United States Policy in the Arctic

  • Raymond V. Arnaudo
Conference paper
Part of the NATO Science for Peace and Security Series C: Environmental Security book series (NAPSC)


The Arctic policy of the United States has remained broadly constant over the years since the early 1970s, when initial efforts to craft a unified U.S. government inter-agency approach to the Arctic were reviewed. It has been based on several key principles, which include the protection of our national security interests and the preservation of the principle of freedom of the seas and superjacent airspace, as well as the development and implementation of programs and activities to facilitate international cooperation in the areas of exploration, scientific research, resource development, exchange of scientific and technical data and the engagement of indigenous and local communities. The past two decades have witnessed an evolutionary trend and growth in United States perspective to welcome greater structured international and multilateral cooperation, which has resulted in more cohesion and better communication among Arctic countries.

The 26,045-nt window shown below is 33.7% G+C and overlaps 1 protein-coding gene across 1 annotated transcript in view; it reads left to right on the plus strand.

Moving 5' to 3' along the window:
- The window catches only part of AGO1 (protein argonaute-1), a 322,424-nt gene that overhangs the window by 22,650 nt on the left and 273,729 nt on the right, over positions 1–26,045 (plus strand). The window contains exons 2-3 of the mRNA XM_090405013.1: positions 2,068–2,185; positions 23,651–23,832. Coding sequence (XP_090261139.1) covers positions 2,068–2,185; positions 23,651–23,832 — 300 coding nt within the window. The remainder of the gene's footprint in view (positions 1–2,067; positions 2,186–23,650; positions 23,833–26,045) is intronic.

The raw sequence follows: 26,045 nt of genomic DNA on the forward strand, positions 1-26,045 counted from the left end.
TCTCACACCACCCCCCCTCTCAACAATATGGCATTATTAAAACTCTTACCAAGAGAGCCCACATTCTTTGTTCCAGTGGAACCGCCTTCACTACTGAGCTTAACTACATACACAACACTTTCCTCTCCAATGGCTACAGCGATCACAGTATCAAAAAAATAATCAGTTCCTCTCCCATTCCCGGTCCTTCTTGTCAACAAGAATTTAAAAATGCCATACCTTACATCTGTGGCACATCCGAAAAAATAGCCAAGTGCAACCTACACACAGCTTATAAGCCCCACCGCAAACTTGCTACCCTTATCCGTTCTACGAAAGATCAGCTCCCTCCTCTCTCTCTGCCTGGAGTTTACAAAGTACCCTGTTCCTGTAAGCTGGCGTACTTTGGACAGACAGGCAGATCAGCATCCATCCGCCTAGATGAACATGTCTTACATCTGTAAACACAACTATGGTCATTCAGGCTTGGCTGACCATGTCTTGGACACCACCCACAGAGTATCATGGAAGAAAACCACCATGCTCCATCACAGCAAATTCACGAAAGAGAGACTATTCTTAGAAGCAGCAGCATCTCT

Continental Shelf Homeland Security Arctic Council Maritime Boundary Multilateral Cooperation 
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Copyright information

© Springer Science+Business Media Dordrecht 2013

Authors and Affiliations

  1. 1.Department of StateOffice of the SecretaryWashingtonUSA

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